Muscat: Students who fail to qualify for Government scholarships face thousands of rials bank loan repayments when they graduate from higher education institutions preventing them from owning a home or buying their first car.
With a pressure of landing a job in a tight employment market, such students saddle themselves with education loans of up to OMR20,000 over four years of their degree programme.
According to the Ministry of Higher Education's statistics, about 35,000 students in 27 universities and colleges are currently studying in various disciplines under the government's scholarship grant. But not all youngsters are lucky enough to get a government scholarship due to stringent grading system.
About 4,000 students are currently under the academic loan schemes privately funded by local banks, according to the statistics gathered by Times of Oman from financial institutions.
"I am graduating this summer with a bank loan of OMR19,400 that I need to pay when I find a job. It is already starting to stress me up. I will not be able to buy a car to go to work or afford a holiday. I am depressed and now look forward to start my first job," Faiza Al Farsi, a business student at College of Banking and Financial Studies, told Times of Oman.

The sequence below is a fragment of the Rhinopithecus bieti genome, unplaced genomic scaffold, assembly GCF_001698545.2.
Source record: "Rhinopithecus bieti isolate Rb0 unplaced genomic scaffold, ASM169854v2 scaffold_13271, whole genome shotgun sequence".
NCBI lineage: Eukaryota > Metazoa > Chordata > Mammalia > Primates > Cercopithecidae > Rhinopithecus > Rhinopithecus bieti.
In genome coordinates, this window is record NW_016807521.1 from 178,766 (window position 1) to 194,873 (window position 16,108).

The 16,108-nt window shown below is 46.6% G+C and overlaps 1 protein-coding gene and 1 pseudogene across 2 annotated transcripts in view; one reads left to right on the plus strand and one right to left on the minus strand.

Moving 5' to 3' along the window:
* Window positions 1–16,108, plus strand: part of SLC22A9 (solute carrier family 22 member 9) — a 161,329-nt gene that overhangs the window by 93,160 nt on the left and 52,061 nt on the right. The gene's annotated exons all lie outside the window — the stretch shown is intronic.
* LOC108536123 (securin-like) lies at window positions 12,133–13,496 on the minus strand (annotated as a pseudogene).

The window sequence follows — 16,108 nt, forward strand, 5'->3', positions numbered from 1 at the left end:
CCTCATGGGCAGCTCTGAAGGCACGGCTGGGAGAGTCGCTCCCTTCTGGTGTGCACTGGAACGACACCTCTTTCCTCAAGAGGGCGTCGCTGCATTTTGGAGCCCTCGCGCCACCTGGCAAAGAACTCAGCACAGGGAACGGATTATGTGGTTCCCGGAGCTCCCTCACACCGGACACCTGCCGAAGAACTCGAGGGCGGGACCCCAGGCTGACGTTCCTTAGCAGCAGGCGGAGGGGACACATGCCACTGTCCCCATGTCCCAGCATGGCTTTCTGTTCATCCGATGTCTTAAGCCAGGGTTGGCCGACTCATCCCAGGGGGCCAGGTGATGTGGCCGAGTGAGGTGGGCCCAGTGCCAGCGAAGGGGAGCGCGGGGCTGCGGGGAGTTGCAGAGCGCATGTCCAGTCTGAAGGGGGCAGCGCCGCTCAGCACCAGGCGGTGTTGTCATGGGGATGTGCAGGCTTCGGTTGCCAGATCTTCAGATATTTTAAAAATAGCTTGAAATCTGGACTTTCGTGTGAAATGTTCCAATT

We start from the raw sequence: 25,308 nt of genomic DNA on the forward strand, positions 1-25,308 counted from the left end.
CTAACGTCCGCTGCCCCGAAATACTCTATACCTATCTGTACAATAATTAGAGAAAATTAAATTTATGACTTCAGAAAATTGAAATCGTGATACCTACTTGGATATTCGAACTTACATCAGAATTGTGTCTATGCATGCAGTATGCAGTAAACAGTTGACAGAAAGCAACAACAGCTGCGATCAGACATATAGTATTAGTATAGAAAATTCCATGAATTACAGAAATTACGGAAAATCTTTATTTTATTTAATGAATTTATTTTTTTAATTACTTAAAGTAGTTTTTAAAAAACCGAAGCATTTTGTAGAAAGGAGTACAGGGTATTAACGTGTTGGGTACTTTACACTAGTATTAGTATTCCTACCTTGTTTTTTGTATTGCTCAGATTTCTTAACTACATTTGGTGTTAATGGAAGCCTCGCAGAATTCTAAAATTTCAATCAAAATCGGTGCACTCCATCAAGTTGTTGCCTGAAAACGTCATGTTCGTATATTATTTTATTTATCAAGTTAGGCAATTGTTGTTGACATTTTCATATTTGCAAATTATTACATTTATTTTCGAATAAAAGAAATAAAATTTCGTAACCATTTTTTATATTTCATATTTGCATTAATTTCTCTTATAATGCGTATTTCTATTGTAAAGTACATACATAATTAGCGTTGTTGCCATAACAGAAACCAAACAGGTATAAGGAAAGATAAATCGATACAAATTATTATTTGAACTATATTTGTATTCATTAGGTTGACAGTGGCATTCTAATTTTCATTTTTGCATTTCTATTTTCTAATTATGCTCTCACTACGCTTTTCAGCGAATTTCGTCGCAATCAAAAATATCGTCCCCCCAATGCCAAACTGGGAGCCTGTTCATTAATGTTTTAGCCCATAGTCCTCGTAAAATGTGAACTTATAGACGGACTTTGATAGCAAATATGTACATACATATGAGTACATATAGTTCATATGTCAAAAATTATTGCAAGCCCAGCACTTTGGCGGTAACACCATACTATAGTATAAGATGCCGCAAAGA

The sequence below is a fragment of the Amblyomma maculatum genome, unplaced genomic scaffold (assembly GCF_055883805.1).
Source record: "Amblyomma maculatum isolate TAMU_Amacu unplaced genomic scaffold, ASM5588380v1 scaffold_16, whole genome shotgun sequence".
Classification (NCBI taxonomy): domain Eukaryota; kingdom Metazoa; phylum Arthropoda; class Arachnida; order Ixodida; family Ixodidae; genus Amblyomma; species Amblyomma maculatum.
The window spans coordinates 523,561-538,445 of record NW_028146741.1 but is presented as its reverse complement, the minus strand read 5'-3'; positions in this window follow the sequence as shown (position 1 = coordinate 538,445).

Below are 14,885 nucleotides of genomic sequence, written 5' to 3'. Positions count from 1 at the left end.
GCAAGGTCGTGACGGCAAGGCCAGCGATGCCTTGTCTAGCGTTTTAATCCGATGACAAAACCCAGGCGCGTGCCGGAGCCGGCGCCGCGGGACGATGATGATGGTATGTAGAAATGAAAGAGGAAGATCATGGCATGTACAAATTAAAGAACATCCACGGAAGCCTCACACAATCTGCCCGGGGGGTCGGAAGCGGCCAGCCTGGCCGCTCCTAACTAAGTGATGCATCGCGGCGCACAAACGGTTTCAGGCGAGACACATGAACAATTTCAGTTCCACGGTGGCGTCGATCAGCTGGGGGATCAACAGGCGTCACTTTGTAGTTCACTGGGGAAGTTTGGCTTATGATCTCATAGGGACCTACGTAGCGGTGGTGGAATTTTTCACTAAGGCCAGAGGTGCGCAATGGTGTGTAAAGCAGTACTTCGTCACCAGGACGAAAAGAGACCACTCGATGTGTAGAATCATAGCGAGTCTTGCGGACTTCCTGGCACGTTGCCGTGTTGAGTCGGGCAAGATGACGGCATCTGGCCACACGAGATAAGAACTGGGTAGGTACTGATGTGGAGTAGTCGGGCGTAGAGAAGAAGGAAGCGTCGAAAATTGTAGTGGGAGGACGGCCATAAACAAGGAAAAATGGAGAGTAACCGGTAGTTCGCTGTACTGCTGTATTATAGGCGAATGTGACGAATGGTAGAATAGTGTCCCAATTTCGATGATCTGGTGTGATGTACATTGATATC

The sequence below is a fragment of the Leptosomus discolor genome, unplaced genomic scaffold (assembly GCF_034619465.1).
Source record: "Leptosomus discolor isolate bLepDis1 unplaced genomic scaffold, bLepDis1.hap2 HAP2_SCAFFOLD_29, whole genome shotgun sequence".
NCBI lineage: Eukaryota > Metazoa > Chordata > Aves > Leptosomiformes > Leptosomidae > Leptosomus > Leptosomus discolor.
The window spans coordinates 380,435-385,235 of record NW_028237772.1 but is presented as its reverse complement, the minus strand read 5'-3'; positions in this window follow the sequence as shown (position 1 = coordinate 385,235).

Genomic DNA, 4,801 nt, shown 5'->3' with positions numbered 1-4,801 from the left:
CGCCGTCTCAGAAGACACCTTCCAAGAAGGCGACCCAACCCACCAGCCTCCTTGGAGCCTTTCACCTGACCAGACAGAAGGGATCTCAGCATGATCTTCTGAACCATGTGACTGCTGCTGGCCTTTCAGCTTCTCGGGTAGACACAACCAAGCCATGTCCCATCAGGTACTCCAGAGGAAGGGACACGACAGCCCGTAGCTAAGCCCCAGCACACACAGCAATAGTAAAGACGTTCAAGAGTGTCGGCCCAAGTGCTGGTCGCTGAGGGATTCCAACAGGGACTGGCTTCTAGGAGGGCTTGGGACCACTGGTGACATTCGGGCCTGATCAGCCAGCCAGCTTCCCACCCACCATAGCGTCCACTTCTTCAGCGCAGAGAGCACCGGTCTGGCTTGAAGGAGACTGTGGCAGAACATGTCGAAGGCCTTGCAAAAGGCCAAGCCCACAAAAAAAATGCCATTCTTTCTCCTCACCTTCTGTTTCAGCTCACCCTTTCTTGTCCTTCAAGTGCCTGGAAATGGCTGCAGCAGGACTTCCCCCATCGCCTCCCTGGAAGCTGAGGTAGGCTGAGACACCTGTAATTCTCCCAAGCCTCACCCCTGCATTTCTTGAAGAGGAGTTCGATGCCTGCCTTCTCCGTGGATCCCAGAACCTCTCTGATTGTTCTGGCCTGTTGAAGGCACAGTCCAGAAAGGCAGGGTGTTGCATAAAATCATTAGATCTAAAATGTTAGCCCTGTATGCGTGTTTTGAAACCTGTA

Students pay only 2 per cent interest while studying and on graduation they will need to pay the full repayment that can go up to OMR400 a month, which is more than half of what they expect to earn when they get a job. For those who are brave enough to buy their first car, they are left with only a few rials in their pockets.
"It leaves me with almost nothing for myself," Fareed Alawi, an Oman Air employee who started working in February, said, adding, "After I have paid OMR200 each month to support my parents, OMR175 towards the car instalment and spent OMR50 on petrol, I have to think twice before I buy a burger or smoke a sheesha."
For some, marriage is out of question for the next five years until they finish off their loan repayments.
" I cannot marry the sweetheart of my college. We are putting off the wedding until 2018 when I am financially ready after I got rid of the education loan. That also means I have to wait another five years after that to own a home. It is tough and frustrating," Khamis Al Sinani, told Times of Oman, who graduated with an IT degree last year.
A ministry of higher education official said that the government was aware of the academic loans but explained those who miss out scholarships have not made the required grades.
"We cannot pay for students who finish off secondary schools with C grades. It will inflate the budget that is allocated to the scholarship department. Besides, we need to reward those who work hard at schools and not the ones who play around," the official told Times of Oman.
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